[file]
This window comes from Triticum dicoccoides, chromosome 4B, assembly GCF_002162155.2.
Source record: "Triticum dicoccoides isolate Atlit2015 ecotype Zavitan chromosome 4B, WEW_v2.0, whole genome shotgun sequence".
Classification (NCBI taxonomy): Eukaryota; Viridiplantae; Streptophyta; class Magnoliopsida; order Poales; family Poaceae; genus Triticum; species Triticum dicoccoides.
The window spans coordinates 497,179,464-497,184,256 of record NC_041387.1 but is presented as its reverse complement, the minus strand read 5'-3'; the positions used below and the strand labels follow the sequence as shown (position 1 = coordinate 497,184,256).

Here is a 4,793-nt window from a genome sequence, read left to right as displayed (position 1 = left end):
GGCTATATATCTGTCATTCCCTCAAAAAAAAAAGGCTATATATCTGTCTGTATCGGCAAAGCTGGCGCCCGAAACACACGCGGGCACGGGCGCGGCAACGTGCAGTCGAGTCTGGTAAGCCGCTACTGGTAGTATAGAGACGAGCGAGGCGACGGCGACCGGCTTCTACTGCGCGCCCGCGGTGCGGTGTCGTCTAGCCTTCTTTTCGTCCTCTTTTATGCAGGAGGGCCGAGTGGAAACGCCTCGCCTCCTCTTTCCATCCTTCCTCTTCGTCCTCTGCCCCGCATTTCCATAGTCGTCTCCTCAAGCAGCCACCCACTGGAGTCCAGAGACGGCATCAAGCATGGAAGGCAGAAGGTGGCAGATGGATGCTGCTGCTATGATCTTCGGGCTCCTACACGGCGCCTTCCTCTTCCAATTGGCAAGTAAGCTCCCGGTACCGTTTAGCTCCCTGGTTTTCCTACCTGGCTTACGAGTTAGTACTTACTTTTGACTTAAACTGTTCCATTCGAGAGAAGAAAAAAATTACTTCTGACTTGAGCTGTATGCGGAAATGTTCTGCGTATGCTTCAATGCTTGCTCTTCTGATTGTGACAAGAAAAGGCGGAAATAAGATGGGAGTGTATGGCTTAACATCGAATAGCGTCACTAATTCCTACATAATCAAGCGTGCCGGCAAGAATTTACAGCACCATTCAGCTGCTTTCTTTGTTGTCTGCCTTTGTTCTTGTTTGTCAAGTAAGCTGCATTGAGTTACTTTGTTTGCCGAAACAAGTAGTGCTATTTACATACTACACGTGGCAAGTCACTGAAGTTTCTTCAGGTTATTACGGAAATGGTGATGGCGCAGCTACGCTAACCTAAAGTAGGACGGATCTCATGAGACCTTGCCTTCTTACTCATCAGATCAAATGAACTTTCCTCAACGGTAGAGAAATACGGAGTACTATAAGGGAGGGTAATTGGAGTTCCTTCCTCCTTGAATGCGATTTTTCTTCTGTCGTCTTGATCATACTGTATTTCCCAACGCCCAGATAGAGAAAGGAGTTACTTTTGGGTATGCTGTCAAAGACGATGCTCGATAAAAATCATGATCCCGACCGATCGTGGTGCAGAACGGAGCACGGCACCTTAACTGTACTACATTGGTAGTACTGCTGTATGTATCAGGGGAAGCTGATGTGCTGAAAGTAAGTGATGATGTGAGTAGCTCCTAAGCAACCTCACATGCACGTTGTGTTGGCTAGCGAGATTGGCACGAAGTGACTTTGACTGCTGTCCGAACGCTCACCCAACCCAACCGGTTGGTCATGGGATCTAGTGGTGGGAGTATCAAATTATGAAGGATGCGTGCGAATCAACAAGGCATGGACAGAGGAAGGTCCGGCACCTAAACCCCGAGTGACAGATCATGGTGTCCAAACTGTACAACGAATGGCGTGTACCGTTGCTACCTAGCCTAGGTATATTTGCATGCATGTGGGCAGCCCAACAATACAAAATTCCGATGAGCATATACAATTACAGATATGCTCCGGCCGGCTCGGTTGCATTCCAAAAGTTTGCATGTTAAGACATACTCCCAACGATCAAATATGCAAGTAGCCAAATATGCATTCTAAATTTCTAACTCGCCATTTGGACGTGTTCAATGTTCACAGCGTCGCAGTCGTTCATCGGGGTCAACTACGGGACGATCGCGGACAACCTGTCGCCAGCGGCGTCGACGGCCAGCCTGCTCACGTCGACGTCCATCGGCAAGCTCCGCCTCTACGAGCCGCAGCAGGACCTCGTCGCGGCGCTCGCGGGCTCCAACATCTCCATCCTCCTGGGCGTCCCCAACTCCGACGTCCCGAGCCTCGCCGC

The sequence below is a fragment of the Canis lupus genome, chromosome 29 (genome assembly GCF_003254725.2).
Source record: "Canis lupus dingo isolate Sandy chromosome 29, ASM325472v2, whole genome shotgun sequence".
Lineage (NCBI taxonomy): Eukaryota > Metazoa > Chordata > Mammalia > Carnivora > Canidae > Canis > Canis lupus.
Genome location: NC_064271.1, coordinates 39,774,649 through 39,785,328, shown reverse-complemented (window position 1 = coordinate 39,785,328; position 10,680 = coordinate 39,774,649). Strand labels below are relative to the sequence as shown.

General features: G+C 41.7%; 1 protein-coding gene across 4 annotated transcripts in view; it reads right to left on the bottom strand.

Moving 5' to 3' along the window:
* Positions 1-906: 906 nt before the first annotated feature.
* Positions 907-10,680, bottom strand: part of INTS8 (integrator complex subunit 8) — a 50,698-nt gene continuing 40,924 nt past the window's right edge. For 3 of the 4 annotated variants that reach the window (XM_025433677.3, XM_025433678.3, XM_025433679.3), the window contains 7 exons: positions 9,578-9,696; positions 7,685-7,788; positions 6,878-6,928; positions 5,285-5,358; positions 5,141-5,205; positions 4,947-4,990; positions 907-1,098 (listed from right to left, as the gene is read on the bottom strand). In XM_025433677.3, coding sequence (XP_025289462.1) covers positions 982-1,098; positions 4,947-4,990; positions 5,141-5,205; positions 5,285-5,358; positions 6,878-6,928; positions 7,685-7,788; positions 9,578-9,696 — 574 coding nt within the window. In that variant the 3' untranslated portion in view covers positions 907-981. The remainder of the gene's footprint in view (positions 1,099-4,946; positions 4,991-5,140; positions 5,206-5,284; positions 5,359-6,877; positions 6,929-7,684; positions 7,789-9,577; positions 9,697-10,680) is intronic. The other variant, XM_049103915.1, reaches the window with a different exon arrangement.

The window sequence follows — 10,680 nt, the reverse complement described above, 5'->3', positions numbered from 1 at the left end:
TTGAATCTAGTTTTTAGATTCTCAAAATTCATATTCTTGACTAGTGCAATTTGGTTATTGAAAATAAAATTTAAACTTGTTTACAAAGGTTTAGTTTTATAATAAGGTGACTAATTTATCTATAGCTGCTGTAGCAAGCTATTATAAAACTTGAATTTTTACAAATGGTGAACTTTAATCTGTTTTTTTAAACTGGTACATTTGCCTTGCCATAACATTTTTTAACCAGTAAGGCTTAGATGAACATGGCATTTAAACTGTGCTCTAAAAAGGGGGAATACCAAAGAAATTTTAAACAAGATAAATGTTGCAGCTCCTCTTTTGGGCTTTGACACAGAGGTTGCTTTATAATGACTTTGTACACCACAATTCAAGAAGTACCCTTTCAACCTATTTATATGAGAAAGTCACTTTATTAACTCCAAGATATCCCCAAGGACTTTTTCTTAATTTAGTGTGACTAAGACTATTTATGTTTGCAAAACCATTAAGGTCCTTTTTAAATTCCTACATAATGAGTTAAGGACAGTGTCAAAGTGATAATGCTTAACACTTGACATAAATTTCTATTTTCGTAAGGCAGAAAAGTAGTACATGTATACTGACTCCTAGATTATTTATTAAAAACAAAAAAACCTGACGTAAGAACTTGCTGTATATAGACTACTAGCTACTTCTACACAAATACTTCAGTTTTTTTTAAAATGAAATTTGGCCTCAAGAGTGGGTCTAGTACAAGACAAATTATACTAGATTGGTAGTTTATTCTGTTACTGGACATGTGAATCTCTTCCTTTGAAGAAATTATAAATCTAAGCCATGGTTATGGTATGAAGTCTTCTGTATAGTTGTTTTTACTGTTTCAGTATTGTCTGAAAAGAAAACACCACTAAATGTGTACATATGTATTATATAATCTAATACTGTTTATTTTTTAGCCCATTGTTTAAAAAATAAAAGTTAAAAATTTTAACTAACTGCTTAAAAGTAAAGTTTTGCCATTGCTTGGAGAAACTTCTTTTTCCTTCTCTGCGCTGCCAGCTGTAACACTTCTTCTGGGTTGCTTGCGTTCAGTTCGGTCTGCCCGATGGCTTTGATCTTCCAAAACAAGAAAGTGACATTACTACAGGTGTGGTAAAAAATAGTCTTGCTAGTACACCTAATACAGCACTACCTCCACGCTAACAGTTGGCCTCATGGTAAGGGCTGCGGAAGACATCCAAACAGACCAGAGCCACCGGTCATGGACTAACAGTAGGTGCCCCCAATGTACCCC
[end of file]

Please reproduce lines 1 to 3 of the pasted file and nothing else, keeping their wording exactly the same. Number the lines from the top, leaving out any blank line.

This window comes from Triticum dicoccoides, chromosome 4B, assembly GCF_002162155.2.
Source record: "Triticum dicoccoides isolate Atlit2015 ecotype Zavitan chromosome 4B, WEW_v2.0, whole genome shotgun sequence".
Classification (NCBI taxonomy): Eukaryota; Viridiplantae; Streptophyta; class Magnoliopsida; order Poales; family Poaceae; genus Triticum; species Triticum dicoccoides.